The 2004 legislation, which this Bill proposes to effectively repeal or amend, was introduced in the aftermath of the citizenship referendum in 2004, which people will remember. That referendum removed the constitutional right to citizenship for children whose parents were not Irish unless provided for by law. When we look across the water to the US and the fact that Donald Trump currently has birthright citizenship as a target, we look back and think about the Trumpesque divisive, racist rhetoric that was used at the time of that 2004 referendum. It was used in an incredibly cynical way by the then Fianna Fáil-Progressive Democrats Government, which was facing heavy losses in the local and European elections that took place on the same day as the citizenship referendum. That was due to the anger that existed about the delivery of public services and, in particular, with respect to the health service.
People will remember that the then Tánaiste, Mary Harney, was especially unpopular because of her role as Minister for Health. The now Senator McDowell, then leader of the Progressive Democrats, was the architect of the referendum. Unfortunately, Fine Gael called for a "Yes" vote at the time. Thanks to Irish election literature, we still have copies of the type of leaflet produced at the time. Fianna Fáil had a leaflet with a very reasonable sounding slogan on the front page of "Yes To Common Sense Citizenship" but the argument in favour of the referendum is nothing short of outrageous. Under the heading "Why change the current situation?", it states:
- People with no real connection to Ireland are arranging for their child to be born in Ireland so that they can acquire Irish citizenship at birth.
- Having an Irish-born child increases the chance of parents, who may not have other grounds, to be allowed to remain in Ireland.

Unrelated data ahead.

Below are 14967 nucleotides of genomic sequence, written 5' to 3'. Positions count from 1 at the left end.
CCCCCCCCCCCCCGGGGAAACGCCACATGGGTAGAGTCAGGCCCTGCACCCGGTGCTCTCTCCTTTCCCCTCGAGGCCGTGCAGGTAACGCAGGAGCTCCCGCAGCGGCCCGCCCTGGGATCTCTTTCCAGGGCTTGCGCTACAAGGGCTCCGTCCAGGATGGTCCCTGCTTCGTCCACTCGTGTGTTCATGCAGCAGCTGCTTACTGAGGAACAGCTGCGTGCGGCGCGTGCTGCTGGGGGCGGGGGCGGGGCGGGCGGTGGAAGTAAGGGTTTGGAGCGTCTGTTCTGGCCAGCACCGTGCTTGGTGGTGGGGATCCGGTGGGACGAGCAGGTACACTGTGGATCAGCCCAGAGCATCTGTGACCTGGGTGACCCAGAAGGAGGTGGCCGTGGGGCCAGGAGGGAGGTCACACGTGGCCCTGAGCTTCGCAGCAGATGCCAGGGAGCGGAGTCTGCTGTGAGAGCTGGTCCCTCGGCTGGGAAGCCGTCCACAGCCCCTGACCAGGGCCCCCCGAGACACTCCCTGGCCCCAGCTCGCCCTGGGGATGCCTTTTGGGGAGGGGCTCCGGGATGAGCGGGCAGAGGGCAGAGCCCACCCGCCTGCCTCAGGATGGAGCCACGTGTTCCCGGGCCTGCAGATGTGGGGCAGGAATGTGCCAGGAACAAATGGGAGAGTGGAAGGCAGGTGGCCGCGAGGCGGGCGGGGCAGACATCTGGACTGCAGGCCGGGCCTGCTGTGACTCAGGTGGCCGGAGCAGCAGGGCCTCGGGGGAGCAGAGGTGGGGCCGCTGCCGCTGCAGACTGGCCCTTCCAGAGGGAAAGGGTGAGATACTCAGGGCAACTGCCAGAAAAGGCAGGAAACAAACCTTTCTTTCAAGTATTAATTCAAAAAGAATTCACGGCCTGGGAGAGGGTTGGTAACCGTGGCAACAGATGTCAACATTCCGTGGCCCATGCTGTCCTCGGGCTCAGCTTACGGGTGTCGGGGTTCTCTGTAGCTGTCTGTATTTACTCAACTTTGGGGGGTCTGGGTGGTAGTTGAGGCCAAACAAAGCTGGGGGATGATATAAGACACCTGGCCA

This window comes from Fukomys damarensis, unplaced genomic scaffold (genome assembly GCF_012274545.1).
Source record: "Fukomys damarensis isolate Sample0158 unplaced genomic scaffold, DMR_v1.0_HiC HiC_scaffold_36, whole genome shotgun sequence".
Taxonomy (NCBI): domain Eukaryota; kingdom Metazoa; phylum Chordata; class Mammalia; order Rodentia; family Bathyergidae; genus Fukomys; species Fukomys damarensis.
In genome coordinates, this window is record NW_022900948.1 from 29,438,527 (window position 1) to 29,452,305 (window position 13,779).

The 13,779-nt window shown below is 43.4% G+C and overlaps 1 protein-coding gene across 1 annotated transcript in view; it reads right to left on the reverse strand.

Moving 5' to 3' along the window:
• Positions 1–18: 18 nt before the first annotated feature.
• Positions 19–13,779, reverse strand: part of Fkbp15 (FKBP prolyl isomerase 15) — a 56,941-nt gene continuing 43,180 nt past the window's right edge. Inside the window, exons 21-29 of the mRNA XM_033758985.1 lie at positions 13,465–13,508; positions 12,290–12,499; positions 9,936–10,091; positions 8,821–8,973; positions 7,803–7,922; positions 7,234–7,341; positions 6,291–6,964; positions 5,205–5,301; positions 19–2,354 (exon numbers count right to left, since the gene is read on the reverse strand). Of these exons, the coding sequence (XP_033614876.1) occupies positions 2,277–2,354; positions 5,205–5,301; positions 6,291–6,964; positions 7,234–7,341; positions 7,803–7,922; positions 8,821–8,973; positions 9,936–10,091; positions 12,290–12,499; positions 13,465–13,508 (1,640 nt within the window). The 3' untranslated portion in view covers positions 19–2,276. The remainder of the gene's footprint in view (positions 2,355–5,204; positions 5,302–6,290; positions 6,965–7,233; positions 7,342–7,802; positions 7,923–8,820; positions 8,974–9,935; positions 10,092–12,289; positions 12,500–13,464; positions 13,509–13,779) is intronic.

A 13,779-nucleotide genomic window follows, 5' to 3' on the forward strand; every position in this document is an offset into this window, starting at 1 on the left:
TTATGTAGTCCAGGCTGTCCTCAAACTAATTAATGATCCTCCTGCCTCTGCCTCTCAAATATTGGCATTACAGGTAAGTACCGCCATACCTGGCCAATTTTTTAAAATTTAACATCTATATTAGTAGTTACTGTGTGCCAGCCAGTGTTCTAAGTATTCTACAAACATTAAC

- Women with no medical history in this state are putting themselves, and their unborn children, at risk by travelling to Ireland during the late stages of pregnancy, or even in labour.
Fianna Fáil did not use the words "anchor baby" but that is precisely what it was talking about. The argument had no basis in fact, with no evidence whatsoever to back it up. It was a divisive argument used to distract attention from the crisis in public services, trying to blame migrants for the crisis Fianna Fáil was responsible for.
We should think back to that and it will strike a chord when we look at the behaviour of Trump in the US. We will not find a leaflet from Fine Gael from that referendum campaign. It had a relatively low key campaign. The reason for that was given by Gay Mitchell in an interview with "The Last Word" where he openly admitted that supposedly anti-immigrant attitudes in the population had motivated Fine Gael's decision not to campaign against the referendum but to give it passive support, which it did in media interviews and so on. He bizarrely claimed that the making of public arguments against the referendum was more likely to fan the flames of racism than the quiet passage of this amendment. It was not a good moment for political discourse in Ireland.
I remember the 2004 local and European elections and that referendum well. The idea was that pregnant women would come into Ireland to go into the horrendous direct provision system that existed and still exists so that they could give birth there. The Socialist Party campaigned for a "No" vote in that referendum. We argued that people of all backgrounds had a common interest in a united fight, the improvement in public services, pay, the availability of housing, the centrality of the need for the unity of working-class people, and everybody having equal rights. We also argued that having a section of people without equal rights undermined all working-class people. There will undoubtedly be some who will say that we had a referendum and its outcome should be respected. The wording of the referendum was clear in that it removed the constitutional right to citizenship unless provided for by law. It was clearly up to the Oireachtas to provide for that right in law, which is what we propose to do here.